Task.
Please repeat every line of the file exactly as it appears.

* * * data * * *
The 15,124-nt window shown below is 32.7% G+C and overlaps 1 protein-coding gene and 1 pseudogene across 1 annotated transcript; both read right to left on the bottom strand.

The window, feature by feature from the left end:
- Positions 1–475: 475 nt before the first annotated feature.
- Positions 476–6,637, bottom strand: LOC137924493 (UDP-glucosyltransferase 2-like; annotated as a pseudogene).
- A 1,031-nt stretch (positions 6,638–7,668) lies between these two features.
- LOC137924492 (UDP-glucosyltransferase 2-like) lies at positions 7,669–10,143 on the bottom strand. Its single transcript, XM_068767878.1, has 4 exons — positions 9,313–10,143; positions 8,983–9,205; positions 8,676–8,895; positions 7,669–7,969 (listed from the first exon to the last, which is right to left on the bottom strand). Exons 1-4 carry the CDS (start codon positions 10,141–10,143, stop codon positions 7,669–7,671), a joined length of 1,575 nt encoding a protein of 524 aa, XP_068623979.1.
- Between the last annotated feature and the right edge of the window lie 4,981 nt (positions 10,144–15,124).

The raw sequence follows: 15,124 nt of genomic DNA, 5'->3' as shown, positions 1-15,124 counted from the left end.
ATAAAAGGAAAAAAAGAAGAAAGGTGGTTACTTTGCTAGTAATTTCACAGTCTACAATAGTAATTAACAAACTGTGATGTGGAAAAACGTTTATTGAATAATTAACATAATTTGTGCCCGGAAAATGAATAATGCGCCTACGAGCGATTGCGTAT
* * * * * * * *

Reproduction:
The 15,124-nt window shown below is 32.7% G+C and overlaps 1 protein-coding gene and 1 pseudogene across 1 annotated transcript; both read right to left on the bottom strand.

The window, feature by feature from the left end:
- Positions 1–475: 475 nt before the first annotated feature.
- Positions 476–6,637, bottom strand: LOC137924493 (UDP-glucosyltransferase 2-like; annotated as a pseudogene).
- A 1,031-nt stretch (positions 6,638–7,668) lies between these two features.
- LOC137924492 (UDP-glucosyltransferase 2-like) lies at positions 7,669–10,143 on the bottom strand. Its single transcript, XM_068767878.1, has 4 exons — positions 9,313–10,143; positions 8,983–9,205; positions 8,676–8,895; positions 7,669–7,969 (listed from the first exon to the last, which is right to left on the bottom strand). Exons 1-4 carry the CDS (start codon positions 10,141–10,143, stop codon positions 7,669–7,671), a joined length of 1,575 nt encoding a protein of 524 aa, XP_068623979.1.
- Between the last annotated feature and the right edge of the window lie 4,981 nt (positions 10,144–15,124).

The raw sequence follows: 15,124 nt of genomic DNA, 5'->3' as shown, positions 1-15,124 counted from the left end.
ATAAAAGGAAAAAAAGAAGAAAGGTGGTTACTTTGCTAGTAATTTCACAGTCTACAATAGTAATTAACAAACTGTGATGTGGAAAAACGTTTATTGAATAATTAACATAATTTGTGCCCGGAAAATGAATAATGCGCCTACGAGCGATTGCGTAT